There's something special about watching star-making performances in college football. Think Jameis Winston carving up Pitt in his first start. Or Johnny Manziel and Zeke Elliott reaching living legend status against Nick Saban's Alabama defenses. Those moments where a player shoots into superstardom are so awesome because you know you're witnessing history, and it's something you're going to talk about forever. That's exactly what happened with Donovan McNabb at Michigan Stadium on September 12, 1998.
To be clear, McNabb was far from an unknown heading into the season. He'd been Syracuse's starting QB the past three years, leading the team to a 27-10 record and three top-25 finishes. He won back-to-back Big East Offensive Player of the Year awards, and even played a couple seasons on the basketball team. McNabb was already a bonafide star, but dominating the Big East (unfairly) came with questions of whether he and the Orange could match up with the powerhouses of the sport. Those questions were emphatically answered in the first two weeks of the 1998 season.
In the season opener against Tennessee, McNabb went 22-28 for 300 yards and three total touchdowns, as the Orange lost a heartbreaker on a last second field goal to the eventual undefeated national champions. The game was an instant classic, and showed that McNabb and his squad could play with anyone. But if there were somehow still any doubters, they'd be gone the very next week after what he did in The Big House.
Against the defending national champions, McNabb threw for 233 yards and three TDs on 21-27 passing, while also running 19 times for 75 yards and one jaw-dropping TD where he lost his shoe mid-play. I'm convinced he could've thrown for 400-plus and five or six touchdowns if the game situation would've called for it. Michigan had no answers for him or the Syracuse offense, and even though the game finished 38-28, this was a certified ass-kicking. Syracuse was up 38-7 with less than 10 minutes left, and McNabb was lounging on the sidelines with a young, HAT-WEARING Steve Addazio:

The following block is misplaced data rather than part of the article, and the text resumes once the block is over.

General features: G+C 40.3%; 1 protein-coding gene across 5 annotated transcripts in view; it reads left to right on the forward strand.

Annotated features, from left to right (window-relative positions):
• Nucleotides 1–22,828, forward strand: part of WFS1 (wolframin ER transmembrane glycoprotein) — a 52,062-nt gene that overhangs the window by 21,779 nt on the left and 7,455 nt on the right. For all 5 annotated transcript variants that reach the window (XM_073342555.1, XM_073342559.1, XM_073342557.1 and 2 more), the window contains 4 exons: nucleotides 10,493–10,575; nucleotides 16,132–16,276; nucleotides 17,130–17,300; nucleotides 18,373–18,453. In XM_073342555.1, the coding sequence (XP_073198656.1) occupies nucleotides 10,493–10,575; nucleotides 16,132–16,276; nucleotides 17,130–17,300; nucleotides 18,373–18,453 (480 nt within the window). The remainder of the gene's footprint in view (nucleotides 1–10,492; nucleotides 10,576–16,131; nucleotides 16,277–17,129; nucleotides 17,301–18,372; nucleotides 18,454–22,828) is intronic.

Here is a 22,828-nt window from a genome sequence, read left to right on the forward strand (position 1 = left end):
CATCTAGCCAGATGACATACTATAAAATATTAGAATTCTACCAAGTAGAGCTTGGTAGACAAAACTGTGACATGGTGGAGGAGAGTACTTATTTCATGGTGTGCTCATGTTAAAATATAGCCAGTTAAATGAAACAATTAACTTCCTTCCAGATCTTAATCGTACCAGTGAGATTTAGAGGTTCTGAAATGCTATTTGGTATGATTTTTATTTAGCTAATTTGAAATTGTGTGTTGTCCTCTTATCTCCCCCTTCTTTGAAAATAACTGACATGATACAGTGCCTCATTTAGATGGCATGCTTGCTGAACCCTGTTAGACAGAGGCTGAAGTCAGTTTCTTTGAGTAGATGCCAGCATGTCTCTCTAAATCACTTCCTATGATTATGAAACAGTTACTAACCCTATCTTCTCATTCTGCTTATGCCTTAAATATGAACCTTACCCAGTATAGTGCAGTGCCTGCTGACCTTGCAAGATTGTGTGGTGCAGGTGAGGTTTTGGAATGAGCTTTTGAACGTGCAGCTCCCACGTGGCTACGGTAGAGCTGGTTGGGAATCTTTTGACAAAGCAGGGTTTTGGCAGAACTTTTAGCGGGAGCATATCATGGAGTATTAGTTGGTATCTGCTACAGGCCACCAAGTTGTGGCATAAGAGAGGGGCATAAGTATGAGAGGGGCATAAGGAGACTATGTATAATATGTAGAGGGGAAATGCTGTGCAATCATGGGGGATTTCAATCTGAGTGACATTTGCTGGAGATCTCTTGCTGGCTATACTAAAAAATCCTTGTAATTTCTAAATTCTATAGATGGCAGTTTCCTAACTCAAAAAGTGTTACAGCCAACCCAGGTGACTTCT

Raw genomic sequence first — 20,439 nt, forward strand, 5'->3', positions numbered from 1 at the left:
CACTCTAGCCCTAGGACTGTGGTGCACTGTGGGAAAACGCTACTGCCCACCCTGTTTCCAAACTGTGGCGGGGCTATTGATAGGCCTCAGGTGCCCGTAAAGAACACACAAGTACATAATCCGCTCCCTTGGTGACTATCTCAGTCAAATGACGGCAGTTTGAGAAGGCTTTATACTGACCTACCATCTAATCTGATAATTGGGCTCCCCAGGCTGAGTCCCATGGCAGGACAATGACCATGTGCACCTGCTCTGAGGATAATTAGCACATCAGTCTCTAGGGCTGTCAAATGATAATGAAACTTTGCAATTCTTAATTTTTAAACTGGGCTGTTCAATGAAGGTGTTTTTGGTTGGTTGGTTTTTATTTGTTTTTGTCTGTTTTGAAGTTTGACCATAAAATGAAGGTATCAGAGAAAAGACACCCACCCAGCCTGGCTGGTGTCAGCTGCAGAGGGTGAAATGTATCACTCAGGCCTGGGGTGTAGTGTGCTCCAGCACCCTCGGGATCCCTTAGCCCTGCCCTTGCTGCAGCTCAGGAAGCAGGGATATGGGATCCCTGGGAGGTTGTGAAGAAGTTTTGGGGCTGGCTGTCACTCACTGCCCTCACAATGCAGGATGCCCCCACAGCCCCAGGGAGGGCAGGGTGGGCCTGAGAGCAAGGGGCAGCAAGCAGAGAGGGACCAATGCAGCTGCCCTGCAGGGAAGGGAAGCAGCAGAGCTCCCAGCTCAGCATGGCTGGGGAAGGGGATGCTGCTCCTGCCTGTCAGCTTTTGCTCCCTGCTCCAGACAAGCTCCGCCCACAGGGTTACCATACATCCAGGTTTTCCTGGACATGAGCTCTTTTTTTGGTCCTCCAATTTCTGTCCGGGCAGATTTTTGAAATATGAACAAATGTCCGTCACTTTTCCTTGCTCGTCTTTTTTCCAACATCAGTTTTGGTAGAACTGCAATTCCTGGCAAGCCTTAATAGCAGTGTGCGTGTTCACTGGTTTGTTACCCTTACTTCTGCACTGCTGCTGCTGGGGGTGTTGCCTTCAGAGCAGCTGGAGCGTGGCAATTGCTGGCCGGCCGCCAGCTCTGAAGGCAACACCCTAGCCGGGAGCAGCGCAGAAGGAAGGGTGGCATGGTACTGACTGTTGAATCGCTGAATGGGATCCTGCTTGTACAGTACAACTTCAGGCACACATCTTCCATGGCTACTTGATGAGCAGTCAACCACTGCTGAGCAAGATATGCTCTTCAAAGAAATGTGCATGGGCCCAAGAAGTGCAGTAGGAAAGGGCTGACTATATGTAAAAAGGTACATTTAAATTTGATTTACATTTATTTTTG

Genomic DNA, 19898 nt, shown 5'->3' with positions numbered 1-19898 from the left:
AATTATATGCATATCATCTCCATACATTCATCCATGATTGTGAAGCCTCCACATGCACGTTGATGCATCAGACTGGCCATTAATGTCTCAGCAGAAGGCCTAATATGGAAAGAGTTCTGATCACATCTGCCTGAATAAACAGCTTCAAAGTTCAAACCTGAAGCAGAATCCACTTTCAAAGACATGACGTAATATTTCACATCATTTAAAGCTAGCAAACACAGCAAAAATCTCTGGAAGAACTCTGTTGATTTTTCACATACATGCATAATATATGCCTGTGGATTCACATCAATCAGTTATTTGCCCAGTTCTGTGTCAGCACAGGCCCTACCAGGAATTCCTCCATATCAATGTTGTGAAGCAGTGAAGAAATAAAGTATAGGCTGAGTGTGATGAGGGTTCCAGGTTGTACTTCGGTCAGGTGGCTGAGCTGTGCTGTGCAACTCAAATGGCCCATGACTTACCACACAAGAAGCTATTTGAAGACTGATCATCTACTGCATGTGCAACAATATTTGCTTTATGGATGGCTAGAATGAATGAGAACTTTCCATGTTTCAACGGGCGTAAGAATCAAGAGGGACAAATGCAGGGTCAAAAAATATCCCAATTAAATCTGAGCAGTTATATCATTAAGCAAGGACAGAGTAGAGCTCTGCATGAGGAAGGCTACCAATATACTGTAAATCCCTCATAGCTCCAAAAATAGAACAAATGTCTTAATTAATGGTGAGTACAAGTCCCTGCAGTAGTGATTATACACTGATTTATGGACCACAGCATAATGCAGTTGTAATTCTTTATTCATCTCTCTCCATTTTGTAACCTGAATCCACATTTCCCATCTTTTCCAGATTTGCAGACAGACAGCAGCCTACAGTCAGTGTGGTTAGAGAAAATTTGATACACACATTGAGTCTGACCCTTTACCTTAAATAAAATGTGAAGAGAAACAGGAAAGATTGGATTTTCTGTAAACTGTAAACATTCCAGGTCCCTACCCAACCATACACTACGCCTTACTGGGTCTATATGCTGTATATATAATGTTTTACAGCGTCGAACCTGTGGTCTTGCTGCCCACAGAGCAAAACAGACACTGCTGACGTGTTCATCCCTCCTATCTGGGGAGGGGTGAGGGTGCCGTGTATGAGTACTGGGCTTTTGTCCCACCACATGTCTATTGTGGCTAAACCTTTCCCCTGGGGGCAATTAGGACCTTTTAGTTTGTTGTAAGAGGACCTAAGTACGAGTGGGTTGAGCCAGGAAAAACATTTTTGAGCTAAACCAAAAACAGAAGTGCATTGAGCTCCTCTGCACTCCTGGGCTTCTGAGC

Meanwhile, the QB on the other sideline had a tough day:
(Bonus: Before the 2005 Eagles-Patriots Super Bowl, Brady told the New York Times this game was the "worst defeat" of his career.)
McNabb's performance rocketed him into true national star status, and put him in the thick of a loaded Heisman Race, where he finished fifth. It also set the stage for him as a top NFL Draft prospect. Dan Fouts spent the whole broadcast (rightfully so) praising his game, how he was built for the NFL, and even called him "Barry Sanders in cleats," for some of the moves he pulled off. It was all high praise, but pretty spot on given that he was eventually taken second by the Eagles in the 1999 NFL Draft and had a very successful pro career. (Finishing up the article now because I'm a Cowboys fan who hated McNabb as a pro. I was 9 years old when he got drafted, so I had to watch this guy mostly kick my team's ass for a decade-plus. Except for 2009. I'll always have that.)
ANYWAY, I'd never watched this game before yesterday when I cut these highlights, and I was blown away by just how in control of the game McNabb was. He did anything he wanted to Michigan's defense, and they really had no hope of stopping him. It's an all-time performance, and one of my new favorites in retrospect.
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